The Maronite church in the former St. Anthony's building at 1245 Carnegie was dedicated in 1940.
The first pastor of the Maronite parish was the Rev. Peter Chelala who served from 1915 to 1921 until he returned to Lebanon because of failing health.
St. Maron's was then served in turn by Msgr. Louis Zouain, the Rev. Anthony Yezbek and the Rt. Rev. Msgr. N. S. Beggianni. In 1927, Archbishop Joseph Schrembs invited Father Joseph Komaid to become pastor of the parish, a responsibility which he held for twenty-five years.
Father Komaid was cast in the mold of the classic "pauvre abbe" of the flock. His church and its people were foremost in his priorities and he guided the parish through the early years of tribulation and trial with a gentle firmness and quiet strength that led a semi-educated community into the modern day participation in parish life.
His black cassocked slight figure became a familiar one as he walked from home to home in his parish around East 21st Street, or shopped for his meager needs in the grocery stores on Central, Woodland or Cedar Avenues.
His life was simple and uncluttered, centering around the small sparse study above the little chapel, from where he conducted the business of the parish.
The old-country priest was a realist however, and his quizzical penetrating gaze above his spectacles put all that he saw into a proper perspective. His life was one of celebrating the Mass, and taking care of the spiritual needs of the parish. The work of the parish leaders was to give support and raise funds.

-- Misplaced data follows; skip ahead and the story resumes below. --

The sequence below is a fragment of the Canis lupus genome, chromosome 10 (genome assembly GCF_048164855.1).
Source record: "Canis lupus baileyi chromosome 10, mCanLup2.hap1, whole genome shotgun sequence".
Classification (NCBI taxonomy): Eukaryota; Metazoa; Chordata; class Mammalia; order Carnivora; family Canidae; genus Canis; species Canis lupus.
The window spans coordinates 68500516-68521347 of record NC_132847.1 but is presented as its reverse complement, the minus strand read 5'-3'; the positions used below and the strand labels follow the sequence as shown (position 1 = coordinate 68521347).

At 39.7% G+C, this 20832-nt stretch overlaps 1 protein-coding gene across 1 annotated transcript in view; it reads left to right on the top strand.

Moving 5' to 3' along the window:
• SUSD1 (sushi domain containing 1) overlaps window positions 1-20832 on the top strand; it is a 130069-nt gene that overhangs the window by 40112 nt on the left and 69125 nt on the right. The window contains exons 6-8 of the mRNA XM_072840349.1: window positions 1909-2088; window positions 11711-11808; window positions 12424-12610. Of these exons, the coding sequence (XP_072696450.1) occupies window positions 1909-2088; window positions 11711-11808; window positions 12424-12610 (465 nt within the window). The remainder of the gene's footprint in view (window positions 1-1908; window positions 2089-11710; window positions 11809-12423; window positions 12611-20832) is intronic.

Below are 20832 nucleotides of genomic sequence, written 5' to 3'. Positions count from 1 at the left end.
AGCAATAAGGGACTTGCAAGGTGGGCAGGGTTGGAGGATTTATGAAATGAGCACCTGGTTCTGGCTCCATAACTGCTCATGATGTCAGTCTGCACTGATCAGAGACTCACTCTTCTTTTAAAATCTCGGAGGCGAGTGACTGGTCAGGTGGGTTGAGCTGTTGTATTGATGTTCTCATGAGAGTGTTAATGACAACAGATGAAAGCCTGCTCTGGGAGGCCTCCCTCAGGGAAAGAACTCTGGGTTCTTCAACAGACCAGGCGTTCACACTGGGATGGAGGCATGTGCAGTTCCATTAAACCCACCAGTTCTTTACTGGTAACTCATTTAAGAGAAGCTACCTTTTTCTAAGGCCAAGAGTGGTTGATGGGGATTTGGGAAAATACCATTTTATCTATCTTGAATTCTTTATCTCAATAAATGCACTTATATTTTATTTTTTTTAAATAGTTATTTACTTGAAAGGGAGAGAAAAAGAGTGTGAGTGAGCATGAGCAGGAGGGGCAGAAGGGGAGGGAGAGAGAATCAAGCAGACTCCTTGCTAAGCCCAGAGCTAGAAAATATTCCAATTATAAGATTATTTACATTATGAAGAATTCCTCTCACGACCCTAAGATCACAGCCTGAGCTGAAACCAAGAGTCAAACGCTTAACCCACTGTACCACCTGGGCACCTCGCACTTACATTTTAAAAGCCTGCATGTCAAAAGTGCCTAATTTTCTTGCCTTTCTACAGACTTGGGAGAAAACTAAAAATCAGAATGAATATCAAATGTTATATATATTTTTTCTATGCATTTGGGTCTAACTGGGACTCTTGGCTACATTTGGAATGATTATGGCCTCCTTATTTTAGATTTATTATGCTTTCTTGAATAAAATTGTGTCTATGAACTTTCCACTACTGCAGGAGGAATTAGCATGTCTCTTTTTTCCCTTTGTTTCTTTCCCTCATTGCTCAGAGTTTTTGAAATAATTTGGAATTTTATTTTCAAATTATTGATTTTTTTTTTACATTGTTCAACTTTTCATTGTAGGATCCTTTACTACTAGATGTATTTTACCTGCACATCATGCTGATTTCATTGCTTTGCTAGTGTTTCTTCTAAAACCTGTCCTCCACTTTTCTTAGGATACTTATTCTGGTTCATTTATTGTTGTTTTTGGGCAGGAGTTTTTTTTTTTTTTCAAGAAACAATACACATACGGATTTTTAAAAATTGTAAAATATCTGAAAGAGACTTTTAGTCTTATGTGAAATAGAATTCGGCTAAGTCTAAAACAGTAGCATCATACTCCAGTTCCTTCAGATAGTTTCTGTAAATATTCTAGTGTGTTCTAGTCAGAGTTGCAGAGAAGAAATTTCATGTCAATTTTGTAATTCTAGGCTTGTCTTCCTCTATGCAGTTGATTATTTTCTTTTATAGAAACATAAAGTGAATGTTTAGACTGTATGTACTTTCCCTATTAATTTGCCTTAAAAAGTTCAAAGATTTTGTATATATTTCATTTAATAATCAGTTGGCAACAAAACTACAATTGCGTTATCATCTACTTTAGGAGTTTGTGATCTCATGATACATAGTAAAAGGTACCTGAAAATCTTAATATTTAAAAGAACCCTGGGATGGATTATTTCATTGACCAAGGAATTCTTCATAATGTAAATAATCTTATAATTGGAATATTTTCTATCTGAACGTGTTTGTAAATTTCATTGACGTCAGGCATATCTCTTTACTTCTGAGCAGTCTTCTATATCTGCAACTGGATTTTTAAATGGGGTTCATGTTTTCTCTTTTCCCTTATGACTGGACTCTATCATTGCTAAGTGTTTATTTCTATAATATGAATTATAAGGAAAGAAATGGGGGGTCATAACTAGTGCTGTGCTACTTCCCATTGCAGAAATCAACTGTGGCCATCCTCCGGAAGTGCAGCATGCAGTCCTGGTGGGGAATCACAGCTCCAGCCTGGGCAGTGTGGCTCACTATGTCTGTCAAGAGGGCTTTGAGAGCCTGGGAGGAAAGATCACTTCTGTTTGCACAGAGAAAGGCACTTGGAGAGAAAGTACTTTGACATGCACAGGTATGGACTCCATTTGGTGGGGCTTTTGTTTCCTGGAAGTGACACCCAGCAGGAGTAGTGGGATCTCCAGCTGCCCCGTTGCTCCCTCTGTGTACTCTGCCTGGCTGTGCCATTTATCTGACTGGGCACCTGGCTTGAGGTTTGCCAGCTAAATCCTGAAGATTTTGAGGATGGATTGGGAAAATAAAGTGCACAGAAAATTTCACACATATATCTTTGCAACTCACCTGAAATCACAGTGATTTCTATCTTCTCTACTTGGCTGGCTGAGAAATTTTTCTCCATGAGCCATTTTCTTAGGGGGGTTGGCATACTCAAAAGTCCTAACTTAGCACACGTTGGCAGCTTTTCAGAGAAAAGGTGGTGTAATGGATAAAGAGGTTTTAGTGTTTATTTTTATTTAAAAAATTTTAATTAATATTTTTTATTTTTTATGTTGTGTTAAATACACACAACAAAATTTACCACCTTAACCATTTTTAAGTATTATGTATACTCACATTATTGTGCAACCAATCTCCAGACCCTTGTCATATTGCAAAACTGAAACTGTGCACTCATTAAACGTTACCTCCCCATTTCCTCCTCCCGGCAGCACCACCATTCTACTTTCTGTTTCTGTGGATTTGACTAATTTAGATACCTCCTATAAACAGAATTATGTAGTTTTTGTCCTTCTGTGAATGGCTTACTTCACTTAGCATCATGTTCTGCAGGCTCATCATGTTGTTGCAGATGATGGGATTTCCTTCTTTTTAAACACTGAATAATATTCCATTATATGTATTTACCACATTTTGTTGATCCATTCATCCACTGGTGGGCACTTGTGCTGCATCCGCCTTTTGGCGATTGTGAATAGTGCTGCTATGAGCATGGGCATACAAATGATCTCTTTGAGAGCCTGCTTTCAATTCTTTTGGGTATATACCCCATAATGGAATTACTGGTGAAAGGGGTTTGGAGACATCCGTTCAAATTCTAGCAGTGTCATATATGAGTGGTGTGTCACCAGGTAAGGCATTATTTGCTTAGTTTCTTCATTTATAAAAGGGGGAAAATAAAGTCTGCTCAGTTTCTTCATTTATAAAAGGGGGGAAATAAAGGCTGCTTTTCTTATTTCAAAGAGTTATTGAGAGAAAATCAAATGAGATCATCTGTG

The most dramatic and significant occasion of Father Komaid's life was the ending of it. Certainly, it was a fitting climax to a discipline of acceptance and submission which had dominated the years of his priesthood.
On June 19, 1952, his parishioners, members of other Arab-American parishes and community leaders had gathered at a testimonial banquet to honor the priest on the occasion of the 50th anniversary of his ordination and the 25th of his pastorate at St. Maron. Following a number of long speeches by the usual assortment of dignitaries, the old priest was called
upon to receive the honors that would climax the evening. Rising to the rostrum, the good father was silent for a moment, gazing out over the audience of several hundred who had come to honor him. He took a faltering step, stretched out his arms, and whispering the words of the ancient prophet, "Receive Thy Servant, Oh, Lord," slipped quietly to the floor, dying. The cries of his parishioners were the last earthly sounds to reach his ears. Chor-Bishop Joseph C. Feghali came to Cleveland in 1951 to serve as assistant to Father Komaid. Upon the death of the old pastor, Father Feghali assumed the responsibilities of the parish, receiving over the years the titles of Very Reverend Monsignor, and then Chor-Bishop. Msgr. Feghali left Cleveland in 1977.
Among the approximately six hundred families are some whose names have been prominent in the parish activities from the earliest days of its history. Members of the Abood, Kallil, Nahra, Amor, Shaheen, Ezzie, Hanna, Tadrous, Ganim, Thomas, Asher, Oakar, Shibley, Naffah, Shalala, Nakhle, Rumya, Sadd, Ferris, Boger, Shaia, Nemer, Khoury, Hitti, Illius, Ellis, Saba, Sadie, Shiban, Said, Nader, Abraham, Albainy, Hillow, Harouny, Asseff, Bouhassin, Elias, George, Hassey, Ina, Jacobs, Joseph, Lewis, Louis, Maroon, Najjar, Peters, Zarzour and Zlaket families are among the Lebanese and Syrians who have actively participated in parish projects throughout the years.
Such names as Blackman, Burton, Cosentino, Corbett, Fedor, Holt, McKee, Martovitz, Paradise, Root, Tucker and Weiss, evidence the increase of mixed marriages, as well as the conversion to the church of persons of non-eastern heritage. Parish organizations include: The Council of St. Maron's, The Immaculate Conception Sodality, the Sacred Heart of Mary Guild, the Holy